There was no selection bias, as the analyzed participants were recruited from the Raine Study. This study has been demonstrated to have internal and external validity, because at year 20 the characteristics of the cohort members were similar to those of the general population of Western Australian young adults.47 Furthermore, by utilizing longitudinal data from the same cohort of participants, we were able to determine associations over a 3-year period, providing more comprehensive information than a cross-sectional analysis. We compared the dietary vitamin A intake in year 14 and year 17 with refractive errors attained at year 20. The availability of various factors associated with myopia—CUVAF, highest education completed, and parental myopia—from the same cohort allowed us to correct for them as confounders to provide a more accurate outcome. 
Limitations
No serum measurements of vitamin A levels were available from our data. Our vitamin A intakes were solely attained from the FFQs, which provided a retrospective estimate of an individual's dietary intake of vitamin A over a year. Thus, data on vitamin A intake are likely to be limited by recall bias.48 FFQ responses may also be subjected to confounding factors such as mood, attention span, and frequency of exposure to the stimulus.49 Moreover, vitamin A insufficiency is very unlikely in our cohort of participants based in Australia. Thus, the spectrum of vitamin A intake may not have been sufficiently varied to compare against refractive data due to this selection bias. We acknowledge a difference between the proportions of participants categorized as having low vitamin A intake by the CSIRO (year 14 and 17) and by the CCV (year 20) FFQs. A study comparing the FFQs concluded that limits of agreement with diet records were poor for vitamin A data and that a significant drawback is an overestimation of the low proportion.50 This may be another reason why we were not able to draw any linear associations between quantitative values of vitamin A intake and myopia. However, comparing categories rather than continuous values yielded an association following a binomial regression analysis, reflecting a non-dose–response relationship between vitamin A intake and risk of myopia.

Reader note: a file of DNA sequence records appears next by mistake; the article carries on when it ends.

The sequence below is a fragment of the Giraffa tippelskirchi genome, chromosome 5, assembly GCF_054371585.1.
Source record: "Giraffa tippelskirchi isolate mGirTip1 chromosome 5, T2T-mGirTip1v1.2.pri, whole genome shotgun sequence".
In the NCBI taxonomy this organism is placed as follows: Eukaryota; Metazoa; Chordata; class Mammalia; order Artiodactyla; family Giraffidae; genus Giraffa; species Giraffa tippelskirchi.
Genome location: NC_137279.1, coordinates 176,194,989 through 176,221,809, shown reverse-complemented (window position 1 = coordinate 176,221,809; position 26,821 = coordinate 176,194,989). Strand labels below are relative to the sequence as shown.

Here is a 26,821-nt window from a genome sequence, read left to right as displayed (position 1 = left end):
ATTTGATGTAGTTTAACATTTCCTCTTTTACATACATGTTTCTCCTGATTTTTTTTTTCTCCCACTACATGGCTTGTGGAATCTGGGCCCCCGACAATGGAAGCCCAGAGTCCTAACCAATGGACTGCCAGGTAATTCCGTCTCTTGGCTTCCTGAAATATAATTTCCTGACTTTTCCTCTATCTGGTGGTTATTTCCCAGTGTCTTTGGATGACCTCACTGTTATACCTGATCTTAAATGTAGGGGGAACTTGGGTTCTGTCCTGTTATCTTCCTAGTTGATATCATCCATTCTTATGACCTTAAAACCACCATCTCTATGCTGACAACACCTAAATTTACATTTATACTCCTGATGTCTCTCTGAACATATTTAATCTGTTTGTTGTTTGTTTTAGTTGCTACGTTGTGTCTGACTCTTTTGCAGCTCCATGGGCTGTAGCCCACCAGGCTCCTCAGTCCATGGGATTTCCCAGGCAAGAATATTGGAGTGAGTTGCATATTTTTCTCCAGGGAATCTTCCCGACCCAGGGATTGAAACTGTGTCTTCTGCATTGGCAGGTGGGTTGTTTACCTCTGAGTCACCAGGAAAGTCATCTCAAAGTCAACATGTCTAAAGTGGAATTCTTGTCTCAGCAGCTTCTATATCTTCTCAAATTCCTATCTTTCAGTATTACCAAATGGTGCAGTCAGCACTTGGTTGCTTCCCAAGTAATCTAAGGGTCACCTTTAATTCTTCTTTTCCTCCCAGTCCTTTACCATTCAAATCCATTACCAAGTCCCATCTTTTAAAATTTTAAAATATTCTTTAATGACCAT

Axial elongation does not progress linearly with age, as axial elongation ceases by teenage years,51 allowing transient changes as young adults.52 Our participants had only a single measurement of ophthalmic data at 20 years old. If signals affecting long-term eye growth have ceased at that point, adequate vitamin A intakes may not affect myopia, with the exception of preventing transient changes. 
Studies involving more precise vitamin A measurements from a larger cohort of participants across a wider range of ages may delineate these associations more clearly. 
Conclusions
We found no evidence that young adults with low vitamin A intakes are likely to have myopia at 20 years of age. Although the link between myopia and vitamin A does not appear to be linear, a threshold may exist for optimal vitamin A intake and axial elongation. Further studies incorporating more precise measurements of dietary vitamin A and adopting a broader spectrum of participants of younger ages and countries of residence would delineate associations more robustly.  
Acknowledgments
The authors thank the Raine Study participants and their families, and they thank the Raine Study and Lions Eye Institute research staff for cohort coordination and data collection. 
Funding for core management of the Raine Study was provided by the University of Western Australia, Curtin University, Telethon Kids Institute, Women and Infants Research Foundation, Edith Cowan University, Murdoch University, University of Notre Dame Australia, and Raine Medical Research Foundation. The eye data collection of the Raine Study Gen2 20-year follow-up was funded by a National Health and Medical Research Council (NHMRC) grant (1021105) and by the Ophthalmic Research Institute of Australia, Alcon Research Institute, Lions Eye Institute, Canadian Institutes of Health Research, and the Australian Foundation for the Prevention of Blindness. The Raine Study Gen2 17-year follow-up was funded by NHMRC grant 353514, and the Raine Study Gen2 14-year follow-up was funded by NHMRC Grant 211912. 
Disclosure: F.J. Ng, None; D.A. Mackey, None; T.A. O'Sullivan, None; W.H. Oddy, None; S. Yazar, None 
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Figure 1.
 
Flow diagram of participants.
Figure 1.
 
Flow diagram of participants.
Figure 2.
 
Year 14 (r = 0.008; P = 0.837), year 17 (r = 0.021; P = 0.593), and year 20 (r = 0.058; P = 0.142) total vitamin A intake and year 20 refractive data.
Figure 2.
 
Year 14 (r = 0.008; P = 0.837), year 17 (r = 0.021; P = 0.593), and year 20 (r = 0.058; P = 0.142) total vitamin A intake and year 20 refractive data.
Figure 3.
 
Changes in total vitamin A intake from year 14 to year 17 and year 20 refractive data (r = 0.015; P = 0.702).
Figure 3.
 
Changes in total vitamin A intake from year 14 to year 17 and year 20 refractive data (r = 0.015; P = 0.702).
Table 1.
 
Characteristics of Participants Who Have and Have Not Been Categorized as Having Myopia
Table 1.
 
Characteristics of Participants Who Have and Have Not Been Categorized as Having Myopia
Table 2.
 
Univariable and Multivariable Associations with Myopia in a Cohort of Young Adultsa
Table 2.
 
Univariable and Multivariable Associations with Myopia in a Cohort of Young Adultsa